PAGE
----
The BBC's recently launched iPlayer, which allows eligible U.K. residents to download episodes of shows they missed on the telly, seems to be a magnet for complaints lately.
The Windows-XP only online service has already peeved Mac, Linux and Windows Vista users who can't, at least for the moment, get direct access (BBC has promised an upgrade this fall) and drawn protests over its use of Microsoft-produced digital-rights management technology.
The latest brouhaha is reminiscent of the Net neutrality debate that has raged here in the States. That controversy surrounds whether broadband operators ought to be able to charge content and application makers extra fees to deliver their content, particularly when it has the potential to consume loads of bandwidth.
In this case, major Internet service providers like Tiscali UK and Carphone Warehouse are reportedly threatening to restrict their users' downloading practices unless BBC foots part of the bill for shuttling the large files, the Financial Times reports.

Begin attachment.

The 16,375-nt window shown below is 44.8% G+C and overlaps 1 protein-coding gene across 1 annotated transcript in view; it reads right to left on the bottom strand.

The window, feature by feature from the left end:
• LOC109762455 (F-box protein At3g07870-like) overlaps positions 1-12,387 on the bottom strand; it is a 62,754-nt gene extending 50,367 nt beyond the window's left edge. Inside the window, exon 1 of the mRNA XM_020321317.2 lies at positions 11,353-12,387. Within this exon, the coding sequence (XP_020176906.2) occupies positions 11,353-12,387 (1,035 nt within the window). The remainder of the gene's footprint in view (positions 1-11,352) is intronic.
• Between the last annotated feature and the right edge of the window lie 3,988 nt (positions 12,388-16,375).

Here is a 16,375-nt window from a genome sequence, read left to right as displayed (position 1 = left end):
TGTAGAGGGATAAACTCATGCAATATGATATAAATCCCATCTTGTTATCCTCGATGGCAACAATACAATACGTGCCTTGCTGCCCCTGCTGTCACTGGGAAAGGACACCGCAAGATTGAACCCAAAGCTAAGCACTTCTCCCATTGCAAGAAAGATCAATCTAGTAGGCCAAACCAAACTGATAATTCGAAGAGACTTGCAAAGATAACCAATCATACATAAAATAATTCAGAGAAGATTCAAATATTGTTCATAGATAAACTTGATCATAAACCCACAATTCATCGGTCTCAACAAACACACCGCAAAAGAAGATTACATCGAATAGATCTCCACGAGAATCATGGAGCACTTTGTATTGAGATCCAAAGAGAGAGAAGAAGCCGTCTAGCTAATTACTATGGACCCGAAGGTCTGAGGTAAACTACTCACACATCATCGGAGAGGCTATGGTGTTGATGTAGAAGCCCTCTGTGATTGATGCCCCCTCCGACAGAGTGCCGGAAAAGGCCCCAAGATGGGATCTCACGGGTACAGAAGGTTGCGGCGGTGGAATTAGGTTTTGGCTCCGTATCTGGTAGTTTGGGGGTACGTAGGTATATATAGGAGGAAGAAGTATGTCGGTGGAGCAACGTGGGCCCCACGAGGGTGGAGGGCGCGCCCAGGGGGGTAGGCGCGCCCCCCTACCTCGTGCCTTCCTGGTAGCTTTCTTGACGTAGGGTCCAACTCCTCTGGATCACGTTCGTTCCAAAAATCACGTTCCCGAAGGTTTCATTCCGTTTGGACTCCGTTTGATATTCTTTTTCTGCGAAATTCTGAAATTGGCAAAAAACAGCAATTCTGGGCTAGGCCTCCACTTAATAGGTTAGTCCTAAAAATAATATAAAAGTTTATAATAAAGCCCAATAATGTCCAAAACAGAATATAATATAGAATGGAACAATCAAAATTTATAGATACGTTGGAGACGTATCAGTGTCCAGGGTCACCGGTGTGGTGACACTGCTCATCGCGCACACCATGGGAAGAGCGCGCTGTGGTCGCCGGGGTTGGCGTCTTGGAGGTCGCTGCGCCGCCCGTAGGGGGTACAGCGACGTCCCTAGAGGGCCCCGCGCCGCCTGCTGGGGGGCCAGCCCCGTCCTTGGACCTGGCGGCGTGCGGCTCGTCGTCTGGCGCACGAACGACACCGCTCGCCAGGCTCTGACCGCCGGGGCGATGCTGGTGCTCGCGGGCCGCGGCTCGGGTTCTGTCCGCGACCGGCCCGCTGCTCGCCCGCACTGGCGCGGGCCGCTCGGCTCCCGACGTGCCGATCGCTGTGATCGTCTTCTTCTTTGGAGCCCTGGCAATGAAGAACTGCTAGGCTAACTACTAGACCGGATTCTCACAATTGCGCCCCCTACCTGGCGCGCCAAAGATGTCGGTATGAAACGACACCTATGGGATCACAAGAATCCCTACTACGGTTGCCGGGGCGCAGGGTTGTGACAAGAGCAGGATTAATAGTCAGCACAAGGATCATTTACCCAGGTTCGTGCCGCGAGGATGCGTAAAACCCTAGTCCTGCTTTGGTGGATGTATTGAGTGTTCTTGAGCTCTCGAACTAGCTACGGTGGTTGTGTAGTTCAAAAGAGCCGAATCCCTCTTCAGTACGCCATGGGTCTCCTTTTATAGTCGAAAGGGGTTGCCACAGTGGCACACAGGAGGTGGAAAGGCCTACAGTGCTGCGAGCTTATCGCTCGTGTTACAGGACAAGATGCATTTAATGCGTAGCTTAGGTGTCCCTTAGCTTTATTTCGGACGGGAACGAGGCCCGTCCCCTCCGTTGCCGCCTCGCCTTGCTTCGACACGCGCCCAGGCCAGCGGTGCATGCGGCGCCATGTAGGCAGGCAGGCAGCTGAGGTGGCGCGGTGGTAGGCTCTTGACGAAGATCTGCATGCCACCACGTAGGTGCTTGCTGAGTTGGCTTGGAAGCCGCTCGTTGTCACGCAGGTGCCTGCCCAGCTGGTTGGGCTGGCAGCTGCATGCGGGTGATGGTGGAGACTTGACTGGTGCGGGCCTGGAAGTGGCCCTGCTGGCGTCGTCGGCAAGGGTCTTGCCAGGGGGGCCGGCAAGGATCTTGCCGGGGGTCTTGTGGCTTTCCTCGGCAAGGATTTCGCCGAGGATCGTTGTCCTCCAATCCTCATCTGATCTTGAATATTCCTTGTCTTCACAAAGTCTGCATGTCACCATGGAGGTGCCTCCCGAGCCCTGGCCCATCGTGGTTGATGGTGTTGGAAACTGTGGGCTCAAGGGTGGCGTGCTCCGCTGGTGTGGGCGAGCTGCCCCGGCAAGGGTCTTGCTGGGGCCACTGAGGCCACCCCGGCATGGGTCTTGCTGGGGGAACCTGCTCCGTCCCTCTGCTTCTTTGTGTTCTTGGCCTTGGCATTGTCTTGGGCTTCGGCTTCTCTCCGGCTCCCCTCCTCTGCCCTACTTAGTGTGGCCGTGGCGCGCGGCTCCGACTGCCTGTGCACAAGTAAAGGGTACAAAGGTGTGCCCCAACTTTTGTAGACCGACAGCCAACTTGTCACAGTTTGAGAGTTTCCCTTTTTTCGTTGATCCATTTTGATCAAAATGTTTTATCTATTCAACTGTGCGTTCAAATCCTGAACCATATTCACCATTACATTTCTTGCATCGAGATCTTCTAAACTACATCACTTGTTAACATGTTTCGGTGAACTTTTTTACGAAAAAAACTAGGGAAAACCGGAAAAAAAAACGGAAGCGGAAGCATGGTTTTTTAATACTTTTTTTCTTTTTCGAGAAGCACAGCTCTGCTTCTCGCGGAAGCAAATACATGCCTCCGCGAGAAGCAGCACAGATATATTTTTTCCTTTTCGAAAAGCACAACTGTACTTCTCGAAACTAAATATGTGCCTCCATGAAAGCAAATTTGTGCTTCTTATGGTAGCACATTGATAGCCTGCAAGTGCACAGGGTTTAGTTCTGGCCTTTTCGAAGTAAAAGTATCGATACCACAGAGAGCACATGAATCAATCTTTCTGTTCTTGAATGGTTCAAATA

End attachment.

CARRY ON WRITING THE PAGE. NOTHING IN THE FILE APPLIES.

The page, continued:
A Tiscali representative told the newspaper that the new BBC service will undoubtedly clog its networks because it operates on a peer-to-peer network. Unless the ISP and BBC can come up with a "cost-sharing" arrangement, Tiscali will be forced to manage its networks by degrading the service of users who attempt to download large files at peak hours, FT reported. Tiscali is also reportedly considering creating a "two-tiered" system in which it would charge more to customers with higher-bandwidth appetites.
BT, another leading provider has been named in the reports as a "concerned" ISP, too. But a spokesman later denied being part of the extra-fee-seeking gang. In an interview with The Register that ran Monday afternoon, the company's chief press officer was quoted as saying, "We're not up in arms about iPlayer, we're not complaining to the BBC or discussing it with them."
A BBC spokesperson quoted in the service's own story was mum about the conflict, except to say, "We are in regular discussions with the ISP's and together are monitoring the costs associated with video on-demand."
But if the other concerned ISPs get their way, one has to wonder if the BBC's U.K. viewers will see a rise in the price of the license they already must pay to access the network on their traditional TV sets.